Are there enough members of the House of Representatives?
This is a question that hasn't gotten much attention lately, but it is a topic worth exploring. Most people know that we have 435 members of the House, but few ever think about why or how we got to that number or if it is the right number to have.
The number of members in House has fluctuated throughout our history, from 65 in 1789 to the 435 we currently have today.
Article 1, sec. 2, cl. 3 of the Constitution grants Congress the power to determine how many members of the House there are, provided every congressional district has a population of at least 30,000 people.
With 65 members in the first House and a population of roughly 3.9 million people, there was 1 member for every 60,000 people in 1789. Today, there is 1 member for every 733,103 people. So how did we get to this point?
The original 1st Amendment to the Constitution included a provision that there would be a congressional district for every 50,000 people. However, that provision didn't make it into the final version of the Bill of Rights when it was adopted. If it had, there would be over 6,000 members of the House today.
Between 1789 and 1913, the House expanded from the original 65 members to 435, and has remained at 435 since. This is despite the fact that the population rose from 92.5 in 1913 million to 318.9 million people today, meaning every member today represents more than 3 times the amount of people a member did the last time the House was expanded.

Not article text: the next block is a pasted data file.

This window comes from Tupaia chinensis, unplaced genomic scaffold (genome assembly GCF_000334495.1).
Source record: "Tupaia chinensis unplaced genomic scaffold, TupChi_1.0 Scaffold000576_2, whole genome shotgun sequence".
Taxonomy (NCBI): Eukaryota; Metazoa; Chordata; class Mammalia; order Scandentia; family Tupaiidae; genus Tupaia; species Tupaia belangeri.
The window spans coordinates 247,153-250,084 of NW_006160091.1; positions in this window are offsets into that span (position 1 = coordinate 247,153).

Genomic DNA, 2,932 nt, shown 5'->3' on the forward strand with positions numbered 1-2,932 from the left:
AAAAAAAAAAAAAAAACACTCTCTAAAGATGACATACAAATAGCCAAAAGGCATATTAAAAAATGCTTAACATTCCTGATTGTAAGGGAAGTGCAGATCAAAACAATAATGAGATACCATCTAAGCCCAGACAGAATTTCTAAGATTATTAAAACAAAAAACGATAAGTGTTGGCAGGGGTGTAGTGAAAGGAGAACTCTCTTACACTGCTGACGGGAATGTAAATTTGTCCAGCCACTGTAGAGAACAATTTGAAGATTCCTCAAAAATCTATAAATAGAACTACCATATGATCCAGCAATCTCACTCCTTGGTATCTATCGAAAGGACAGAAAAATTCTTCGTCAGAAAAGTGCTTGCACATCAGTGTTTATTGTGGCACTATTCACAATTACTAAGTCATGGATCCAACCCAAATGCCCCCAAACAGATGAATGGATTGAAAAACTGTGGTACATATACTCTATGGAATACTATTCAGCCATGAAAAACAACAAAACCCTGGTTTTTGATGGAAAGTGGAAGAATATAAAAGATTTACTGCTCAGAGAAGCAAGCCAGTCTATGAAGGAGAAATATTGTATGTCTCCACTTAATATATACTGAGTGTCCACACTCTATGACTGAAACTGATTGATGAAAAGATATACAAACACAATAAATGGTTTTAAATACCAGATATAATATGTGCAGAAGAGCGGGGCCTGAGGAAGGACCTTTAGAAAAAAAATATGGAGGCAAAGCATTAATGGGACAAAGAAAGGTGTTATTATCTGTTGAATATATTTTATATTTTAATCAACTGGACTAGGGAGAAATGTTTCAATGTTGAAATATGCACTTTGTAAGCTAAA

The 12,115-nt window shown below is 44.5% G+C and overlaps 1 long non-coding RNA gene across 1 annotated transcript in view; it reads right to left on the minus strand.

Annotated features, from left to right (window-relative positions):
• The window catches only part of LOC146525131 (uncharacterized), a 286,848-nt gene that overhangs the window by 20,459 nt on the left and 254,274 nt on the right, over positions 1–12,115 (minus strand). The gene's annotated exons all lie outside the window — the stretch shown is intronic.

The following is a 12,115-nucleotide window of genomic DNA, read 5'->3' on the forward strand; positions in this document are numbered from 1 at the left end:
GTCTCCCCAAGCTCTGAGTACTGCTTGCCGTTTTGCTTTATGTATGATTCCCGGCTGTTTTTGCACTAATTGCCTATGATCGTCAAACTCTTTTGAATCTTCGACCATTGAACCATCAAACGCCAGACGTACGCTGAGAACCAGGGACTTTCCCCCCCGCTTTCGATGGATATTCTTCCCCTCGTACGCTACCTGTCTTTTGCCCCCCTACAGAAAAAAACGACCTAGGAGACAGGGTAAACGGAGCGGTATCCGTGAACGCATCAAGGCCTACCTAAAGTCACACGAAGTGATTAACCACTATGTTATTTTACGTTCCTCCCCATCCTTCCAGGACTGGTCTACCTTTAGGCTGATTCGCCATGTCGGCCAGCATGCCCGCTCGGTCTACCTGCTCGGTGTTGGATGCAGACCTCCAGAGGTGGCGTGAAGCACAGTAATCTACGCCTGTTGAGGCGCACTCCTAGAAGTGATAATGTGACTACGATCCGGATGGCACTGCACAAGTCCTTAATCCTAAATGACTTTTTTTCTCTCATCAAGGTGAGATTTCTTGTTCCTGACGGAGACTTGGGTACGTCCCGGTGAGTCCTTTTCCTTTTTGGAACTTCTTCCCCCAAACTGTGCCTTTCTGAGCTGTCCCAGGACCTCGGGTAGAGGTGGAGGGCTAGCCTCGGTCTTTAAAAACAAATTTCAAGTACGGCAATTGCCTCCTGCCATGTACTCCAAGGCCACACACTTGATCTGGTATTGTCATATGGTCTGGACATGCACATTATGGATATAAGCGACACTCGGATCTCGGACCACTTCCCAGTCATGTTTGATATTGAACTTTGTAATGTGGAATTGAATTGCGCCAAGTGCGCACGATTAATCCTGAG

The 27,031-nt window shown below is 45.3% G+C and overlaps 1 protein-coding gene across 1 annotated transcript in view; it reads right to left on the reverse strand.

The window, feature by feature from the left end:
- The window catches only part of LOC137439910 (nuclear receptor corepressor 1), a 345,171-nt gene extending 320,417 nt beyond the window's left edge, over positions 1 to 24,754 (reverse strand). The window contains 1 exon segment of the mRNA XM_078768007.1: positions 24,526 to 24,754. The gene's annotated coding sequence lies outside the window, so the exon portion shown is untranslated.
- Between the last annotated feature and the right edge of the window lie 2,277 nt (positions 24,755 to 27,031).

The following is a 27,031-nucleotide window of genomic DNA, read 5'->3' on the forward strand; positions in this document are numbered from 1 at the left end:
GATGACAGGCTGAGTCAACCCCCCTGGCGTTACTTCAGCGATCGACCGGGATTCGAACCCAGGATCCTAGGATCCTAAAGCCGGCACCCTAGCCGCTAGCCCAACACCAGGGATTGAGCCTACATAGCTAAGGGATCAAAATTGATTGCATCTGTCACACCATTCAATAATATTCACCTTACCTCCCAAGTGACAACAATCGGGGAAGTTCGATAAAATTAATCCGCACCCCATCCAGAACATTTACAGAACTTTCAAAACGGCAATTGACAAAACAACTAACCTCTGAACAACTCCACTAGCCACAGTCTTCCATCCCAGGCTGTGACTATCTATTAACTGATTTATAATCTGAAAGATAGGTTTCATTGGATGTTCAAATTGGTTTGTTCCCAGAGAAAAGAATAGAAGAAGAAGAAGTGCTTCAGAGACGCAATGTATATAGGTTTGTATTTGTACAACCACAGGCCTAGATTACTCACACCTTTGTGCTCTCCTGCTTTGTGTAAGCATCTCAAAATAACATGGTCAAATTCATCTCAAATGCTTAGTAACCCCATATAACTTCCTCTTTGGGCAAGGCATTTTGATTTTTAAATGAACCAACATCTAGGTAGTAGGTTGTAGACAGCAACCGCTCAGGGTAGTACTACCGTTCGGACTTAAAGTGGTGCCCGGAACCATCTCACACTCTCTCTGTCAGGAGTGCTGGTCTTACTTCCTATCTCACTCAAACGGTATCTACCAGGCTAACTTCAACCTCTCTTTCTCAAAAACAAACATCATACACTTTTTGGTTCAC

In August of 1911, President William Howard Taft signed a bill that capped the amount of members at 435 after the additions of New Mexico and Arizona in 1912. The issue has rarely been revisited since, bringing us to the point we have reached today.
After over 100 years and 226.7 million people, is it time to make a change? For help answering that question, it could be useful to look to the states.
The amount of members of the state chambers varies widely from state to state, from 1 member for every 465,674 people in California to 1 member for every 3,291 people in New Hampshire. However, even in California, the state with the fewest per capita members, there are almost 300,000 less people per member than in the federal House. This could be an indication that it is time for a change at the federal level.
If we are going to consider expanding the House, how should we determine what the new number should be?
One of the more popular proposals for expanding the House is called the "Wyoming Rule". Under this proposal, the number of members in the House would be determined by dividing the populations of individual states by the population of the smallest one and then rounding those numbers to the nearest whole number. If this proposal were the rule, the current size of the House would be 545.
No matter what method you use to determine a new number, I do believe this issue is worth more consideration today. One of the more problematic current issues in American governance is politicians that do not represent the concerns of their constituency. Having a more localized constituency would force politicians to pay closer attention to those they represent, would allow for easier organization of grass roots activism, and would allow for a much more robust debate of ideas in the House. That would be good for all of us.